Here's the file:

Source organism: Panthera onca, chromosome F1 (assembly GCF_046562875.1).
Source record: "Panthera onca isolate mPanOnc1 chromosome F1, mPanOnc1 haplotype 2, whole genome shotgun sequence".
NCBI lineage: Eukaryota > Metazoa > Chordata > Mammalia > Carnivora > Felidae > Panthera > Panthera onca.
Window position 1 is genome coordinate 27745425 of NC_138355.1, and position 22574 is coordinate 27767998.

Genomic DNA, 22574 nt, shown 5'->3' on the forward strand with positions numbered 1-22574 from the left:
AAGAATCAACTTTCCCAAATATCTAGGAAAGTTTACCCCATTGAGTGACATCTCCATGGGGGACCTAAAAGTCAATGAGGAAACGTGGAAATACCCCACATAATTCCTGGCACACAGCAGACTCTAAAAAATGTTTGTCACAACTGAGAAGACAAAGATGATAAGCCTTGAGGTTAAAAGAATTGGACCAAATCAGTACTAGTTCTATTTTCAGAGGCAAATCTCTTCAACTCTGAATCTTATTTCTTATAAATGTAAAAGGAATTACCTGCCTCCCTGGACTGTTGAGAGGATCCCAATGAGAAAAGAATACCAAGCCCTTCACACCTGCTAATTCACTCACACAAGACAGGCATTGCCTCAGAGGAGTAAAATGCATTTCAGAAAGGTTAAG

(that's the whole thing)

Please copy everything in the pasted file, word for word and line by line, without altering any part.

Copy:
Source organism: Panthera onca, chromosome F1 (assembly GCF_046562875.1).
Source record: "Panthera onca isolate mPanOnc1 chromosome F1, mPanOnc1 haplotype 2, whole genome shotgun sequence".
NCBI lineage: Eukaryota > Metazoa > Chordata > Mammalia > Carnivora > Felidae > Panthera > Panthera onca.
Window position 1 is genome coordinate 27745425 of NC_138355.1, and position 22574 is coordinate 27767998.

Genomic DNA, 22574 nt, shown 5'->3' on the forward strand with positions numbered 1-22574 from the left:
AAGAATCAACTTTCCCAAATATCTAGGAAAGTTTACCCCATTGAGTGACATCTCCATGGGGGACCTAAAAGTCAATGAGGAAACGTGGAAATACCCCACATAATTCCTGGCACACAGCAGACTCTAAAAAATGTTTGTCACAACTGAGAAGACAAAGATGATAAGCCTTGAGGTTAAAAGAATTGGACCAAATCAGTACTAGTTCTATTTTCAGAGGCAAATCTCTTCAACTCTGAATCTTATTTCTTATAAATGTAAAAGGAATTACCTGCCTCCCTGGACTGTTGAGAGGATCCCAATGAGAAAAGAATACCAAGCCCTTCACACCTGCTAATTCACTCACACAAGACAGGCATTGCCTCAGAGGAGTAAAATGCATTTCAGAAAGGTTAAG